AN interview with Deborah Zoe Laufer
Oct. 28. 2019.
Deborah Zoe Laufer's comedy The Last Schwartz was put on stage at Belvárosi Színház in October. We invited the author to talk about tradition, religion, disintegrating cultures and Tchekhov. AN INTERVIEW BY ÁGNES MERÉNYI.

Revizor: „My plays are generally about things that perplex me. And worry me… I never solve any problems. I usually wind up with more questions and uncertainty than I started with.” What perplexed and worried you with The Last Schwartz?

Deb Laufer: I have a lot of questions about religion, about its usefulness, what it brings to people’s life and what it takes away. I’m intrigued to observe whether the letter of the law is the way to find the lost joy. A lot of people doubt that you can be a moral person if you are an atheist, at least in the US. Atheists are very suspect. And I have so many questions about being religious..

R.: Have you found any answers to that?

D.L.: I’m just searching. I haven’t actually said that in any interviews but I’m an atheist. I live in a very religious country which is getting more and more religious. In fact you could be elected president of the US if you’re observing ANY religion but not if you’re an atheist. That way I feel a sort of outsider. Which is a good place for a writer to be. I’m always searching for the connections between religion and science, a lot of my writing is about that, how they connect, how they bristle. It must be a tremendous comfort and relief to be religious, to believe in an afterlife, I wish I had that to offer to my kids, but I just don’t have the genetic makeup for that.

R.: But religion imposes a lot of restrictions on people’s lives. At the same time it lifts a lot of weight.

D.L.: Those are the things I grapple with in my plays. But there is some comfort and beauty in having a long history of heritage, understand where your people, your tribe came from, there’s something beautiful in it, a value which leads you to the consequence that if there was a such a long past, there will be a future for us as well. Its a good jumping off point to the future.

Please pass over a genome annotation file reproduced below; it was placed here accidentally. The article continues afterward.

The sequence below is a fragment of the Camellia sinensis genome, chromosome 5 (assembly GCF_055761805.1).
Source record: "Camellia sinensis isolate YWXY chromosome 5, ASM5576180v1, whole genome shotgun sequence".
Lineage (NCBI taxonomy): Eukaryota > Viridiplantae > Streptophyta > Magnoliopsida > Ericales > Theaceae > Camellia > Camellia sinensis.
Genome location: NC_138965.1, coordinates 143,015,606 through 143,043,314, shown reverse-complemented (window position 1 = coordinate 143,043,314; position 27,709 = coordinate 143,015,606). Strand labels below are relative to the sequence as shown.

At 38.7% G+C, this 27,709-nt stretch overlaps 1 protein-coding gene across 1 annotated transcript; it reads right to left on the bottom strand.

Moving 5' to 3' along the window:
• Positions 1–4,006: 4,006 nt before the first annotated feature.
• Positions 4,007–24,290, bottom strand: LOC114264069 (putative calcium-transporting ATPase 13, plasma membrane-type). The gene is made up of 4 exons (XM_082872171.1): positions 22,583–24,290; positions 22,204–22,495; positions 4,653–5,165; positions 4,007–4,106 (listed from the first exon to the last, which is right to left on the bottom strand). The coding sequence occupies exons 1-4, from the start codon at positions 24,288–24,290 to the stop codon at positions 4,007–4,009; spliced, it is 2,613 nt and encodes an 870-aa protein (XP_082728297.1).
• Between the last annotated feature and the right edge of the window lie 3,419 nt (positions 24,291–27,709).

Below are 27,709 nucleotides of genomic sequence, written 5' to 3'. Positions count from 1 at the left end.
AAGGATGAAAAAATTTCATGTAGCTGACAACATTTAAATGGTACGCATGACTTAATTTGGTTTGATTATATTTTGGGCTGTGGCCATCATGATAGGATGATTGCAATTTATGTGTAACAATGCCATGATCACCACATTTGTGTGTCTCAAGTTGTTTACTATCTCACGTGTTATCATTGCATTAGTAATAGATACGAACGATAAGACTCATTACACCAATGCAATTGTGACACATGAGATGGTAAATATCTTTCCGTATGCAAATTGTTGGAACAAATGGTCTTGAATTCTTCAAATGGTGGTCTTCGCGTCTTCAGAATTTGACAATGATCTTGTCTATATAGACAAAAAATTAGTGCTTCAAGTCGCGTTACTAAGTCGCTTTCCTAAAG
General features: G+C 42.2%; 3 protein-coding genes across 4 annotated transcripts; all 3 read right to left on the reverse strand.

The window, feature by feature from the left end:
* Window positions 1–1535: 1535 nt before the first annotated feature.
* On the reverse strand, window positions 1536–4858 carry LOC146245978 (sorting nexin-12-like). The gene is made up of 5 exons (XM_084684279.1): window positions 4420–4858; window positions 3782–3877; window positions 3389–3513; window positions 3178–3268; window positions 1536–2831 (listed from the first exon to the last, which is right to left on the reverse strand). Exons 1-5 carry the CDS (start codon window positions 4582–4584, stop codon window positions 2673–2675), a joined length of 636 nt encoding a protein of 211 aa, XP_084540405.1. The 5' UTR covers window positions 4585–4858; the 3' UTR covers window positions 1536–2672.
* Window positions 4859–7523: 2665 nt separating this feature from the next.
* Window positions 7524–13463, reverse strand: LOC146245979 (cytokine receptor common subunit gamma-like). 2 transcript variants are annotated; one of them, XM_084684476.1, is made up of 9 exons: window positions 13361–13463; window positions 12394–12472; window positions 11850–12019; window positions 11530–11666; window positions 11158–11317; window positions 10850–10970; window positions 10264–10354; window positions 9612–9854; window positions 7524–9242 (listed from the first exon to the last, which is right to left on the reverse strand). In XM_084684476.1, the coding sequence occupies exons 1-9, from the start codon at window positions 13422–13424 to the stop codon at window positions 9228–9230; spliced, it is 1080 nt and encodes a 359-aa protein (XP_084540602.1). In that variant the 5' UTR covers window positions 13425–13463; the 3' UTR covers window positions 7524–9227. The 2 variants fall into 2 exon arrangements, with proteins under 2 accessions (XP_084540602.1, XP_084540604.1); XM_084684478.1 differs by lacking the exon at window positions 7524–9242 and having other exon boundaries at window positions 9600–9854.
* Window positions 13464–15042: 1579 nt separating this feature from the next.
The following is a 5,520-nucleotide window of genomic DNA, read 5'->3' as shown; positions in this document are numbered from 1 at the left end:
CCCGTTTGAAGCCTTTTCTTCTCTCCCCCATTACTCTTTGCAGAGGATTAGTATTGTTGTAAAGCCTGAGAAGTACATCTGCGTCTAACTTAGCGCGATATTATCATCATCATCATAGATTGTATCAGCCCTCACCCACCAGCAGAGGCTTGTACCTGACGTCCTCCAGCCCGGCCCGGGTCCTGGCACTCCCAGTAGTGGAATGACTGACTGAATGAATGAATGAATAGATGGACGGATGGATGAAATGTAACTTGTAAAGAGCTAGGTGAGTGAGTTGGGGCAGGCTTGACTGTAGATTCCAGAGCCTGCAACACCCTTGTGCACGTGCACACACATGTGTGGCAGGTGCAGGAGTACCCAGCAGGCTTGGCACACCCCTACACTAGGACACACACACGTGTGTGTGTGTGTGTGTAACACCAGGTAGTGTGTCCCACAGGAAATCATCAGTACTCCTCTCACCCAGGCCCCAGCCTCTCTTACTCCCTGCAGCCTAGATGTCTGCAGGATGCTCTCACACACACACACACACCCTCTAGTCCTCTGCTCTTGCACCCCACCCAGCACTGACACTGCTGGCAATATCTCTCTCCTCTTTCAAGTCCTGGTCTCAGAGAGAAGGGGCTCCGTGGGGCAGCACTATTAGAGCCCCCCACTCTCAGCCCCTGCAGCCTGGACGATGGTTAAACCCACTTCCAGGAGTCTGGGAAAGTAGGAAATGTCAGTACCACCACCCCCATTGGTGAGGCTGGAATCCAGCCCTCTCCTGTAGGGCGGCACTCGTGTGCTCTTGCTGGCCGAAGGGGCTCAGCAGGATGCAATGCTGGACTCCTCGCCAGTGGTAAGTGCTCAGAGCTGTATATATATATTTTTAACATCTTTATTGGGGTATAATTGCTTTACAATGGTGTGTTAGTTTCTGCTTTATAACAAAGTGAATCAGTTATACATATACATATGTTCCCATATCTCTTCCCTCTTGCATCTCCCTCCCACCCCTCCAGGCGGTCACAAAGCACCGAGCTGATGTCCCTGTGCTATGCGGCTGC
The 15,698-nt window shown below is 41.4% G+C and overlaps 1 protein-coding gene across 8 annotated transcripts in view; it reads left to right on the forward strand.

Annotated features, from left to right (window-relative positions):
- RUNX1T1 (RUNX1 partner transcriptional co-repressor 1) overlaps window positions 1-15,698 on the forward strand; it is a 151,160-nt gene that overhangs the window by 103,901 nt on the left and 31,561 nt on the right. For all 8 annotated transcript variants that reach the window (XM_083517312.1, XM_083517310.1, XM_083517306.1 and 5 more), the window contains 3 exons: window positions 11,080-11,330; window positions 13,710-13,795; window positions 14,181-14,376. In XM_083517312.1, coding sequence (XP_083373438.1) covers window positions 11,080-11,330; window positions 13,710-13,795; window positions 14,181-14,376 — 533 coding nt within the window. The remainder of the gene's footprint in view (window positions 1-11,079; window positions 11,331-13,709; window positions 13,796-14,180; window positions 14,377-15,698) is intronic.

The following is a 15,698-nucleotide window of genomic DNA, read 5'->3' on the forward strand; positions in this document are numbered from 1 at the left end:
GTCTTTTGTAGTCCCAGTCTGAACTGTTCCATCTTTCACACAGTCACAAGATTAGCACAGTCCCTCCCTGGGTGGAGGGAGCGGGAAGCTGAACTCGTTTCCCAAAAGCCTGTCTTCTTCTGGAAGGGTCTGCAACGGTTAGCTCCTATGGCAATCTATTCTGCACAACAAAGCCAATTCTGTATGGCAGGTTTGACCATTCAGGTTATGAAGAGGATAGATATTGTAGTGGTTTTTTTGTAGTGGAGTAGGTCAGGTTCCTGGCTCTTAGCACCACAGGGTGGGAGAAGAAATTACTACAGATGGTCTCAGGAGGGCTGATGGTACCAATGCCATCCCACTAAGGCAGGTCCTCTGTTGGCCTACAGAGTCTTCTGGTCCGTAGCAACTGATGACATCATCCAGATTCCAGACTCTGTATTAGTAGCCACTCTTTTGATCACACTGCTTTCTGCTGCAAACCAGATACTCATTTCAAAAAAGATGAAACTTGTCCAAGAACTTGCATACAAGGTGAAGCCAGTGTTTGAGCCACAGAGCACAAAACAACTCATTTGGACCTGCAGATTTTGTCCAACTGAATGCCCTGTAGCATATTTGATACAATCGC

What I don’t understand is these trendy genetic testing these days, people wanting to know who they are, where they came from, so they take all these tests that are in my view so… they’re so averse to me.  I don’t think they’re relevant. You are who you are, you are what you do, what you say and the impact you make on life and on others. You are not what a genetic profile says. You decide who you are.

R.: But that may give people a sense of safety and it also looks scientific to know I’m 34 % this, 20 % that and 15 % the other.

Deborah Zoe Laufer
Deborah Zoe Laufer

D.L.: But originally we all came from the ocean. No matter that you want to prove you are a descendant of the queen of Romania, it doesn’t matter. We all came from the same muck.

R.: But memory, remembering and heritage are considered very important. Not just today, it always used to be like that. Looking back, identifying where you came from, which family you belong to appears very satirically in your play. One observes those rules too strictly, the others don’t give a damn.

D.L.: Exactly. The sense of belonging is observed less and less by each child.

R.: Is religion still a part of one’s identity?

D.L.: It is, very much. It offers a tribe, community, a common background, ritual. Particularly around death it’s vital, because it says: look, this is how it’s done. You go through the motions, the parts of the ceremony without thinking because you’re taught how to do it. And you’re not in the frame of mind to decide each minute.

R.: The Last Schwartz proves that family and community are very important for you. Does that appear in your other plays? And how?

D.L.: Most of my plays are about people seeking for answers and salvation. They’re going to extreme lengths to find it. And ultimately where they do find it is in the lives of the people they live with. It’s easy to downgrade the life you live, to downgrade what you have and say the party across the street is livelier than the party I am at. One of my favourite plays is Thornton Wilder’s Our town, the message of which basically is that you’re living a life, so live it, you have a short time, so go ahead, live it. Forget your regrets, forget the past you always want to go back to, your life is around you! This is an American classic but my plays revolve around this idea, too. Look around you and live your own life.

R.: It’s great you mention Wilder as a source of inspiration. Is there a „list of ingredients”? How much Tchekhov, how much Albee, how much Arthur Miller or Eugene O’Neill is there in your drama?

Zsófia Szamosi
Zsófia Szamosi